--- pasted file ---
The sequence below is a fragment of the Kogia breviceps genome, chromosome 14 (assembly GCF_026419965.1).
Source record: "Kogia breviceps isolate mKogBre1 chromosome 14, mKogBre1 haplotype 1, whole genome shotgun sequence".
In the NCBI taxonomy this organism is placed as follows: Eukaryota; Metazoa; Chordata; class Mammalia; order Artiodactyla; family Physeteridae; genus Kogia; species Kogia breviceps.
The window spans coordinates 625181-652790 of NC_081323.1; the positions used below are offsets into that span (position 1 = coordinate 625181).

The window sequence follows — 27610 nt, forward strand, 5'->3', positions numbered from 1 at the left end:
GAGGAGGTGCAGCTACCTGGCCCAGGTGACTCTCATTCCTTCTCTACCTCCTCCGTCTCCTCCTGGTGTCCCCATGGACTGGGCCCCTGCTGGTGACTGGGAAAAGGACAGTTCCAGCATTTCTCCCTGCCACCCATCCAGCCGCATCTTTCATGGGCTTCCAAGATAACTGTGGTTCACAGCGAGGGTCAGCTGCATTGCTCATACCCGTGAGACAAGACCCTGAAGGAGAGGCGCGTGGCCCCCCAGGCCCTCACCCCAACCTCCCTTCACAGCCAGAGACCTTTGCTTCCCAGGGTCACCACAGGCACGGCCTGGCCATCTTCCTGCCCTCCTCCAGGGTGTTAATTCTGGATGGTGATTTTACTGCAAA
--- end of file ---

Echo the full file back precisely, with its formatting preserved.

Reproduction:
The sequence below is a fragment of the Kogia breviceps genome, chromosome 14 (assembly GCF_026419965.1).
Source record: "Kogia breviceps isolate mKogBre1 chromosome 14, mKogBre1 haplotype 1, whole genome shotgun sequence".
In the NCBI taxonomy this organism is placed as follows: Eukaryota; Metazoa; Chordata; class Mammalia; order Artiodactyla; family Physeteridae; genus Kogia; species Kogia breviceps.
The window spans coordinates 625181-652790 of NC_081323.1; the positions used below are offsets into that span (position 1 = coordinate 625181).

The window sequence follows — 27610 nt, forward strand, 5'->3', positions numbered from 1 at the left end:
GAGGAGGTGCAGCTACCTGGCCCAGGTGACTCTCATTCCTTCTCTACCTCCTCCGTCTCCTCCTGGTGTCCCCATGGACTGGGCCCCTGCTGGTGACTGGGAAAAGGACAGTTCCAGCATTTCTCCCTGCCACCCATCCAGCCGCATCTTTCATGGGCTTCCAAGATAACTGTGGTTCACAGCGAGGGTCAGCTGCATTGCTCATACCCGTGAGACAAGACCCTGAAGGAGAGGCGCGTGGCCCCCCAGGCCCTCACCCCAACCTCCCTTCACAGCCAGAGACCTTTGCTTCCCAGGGTCACCACAGGCACGGCCTGGCCATCTTCCTGCCCTCCTCCAGGGTGTTAATTCTGGATGGTGATTTTACTGCAAA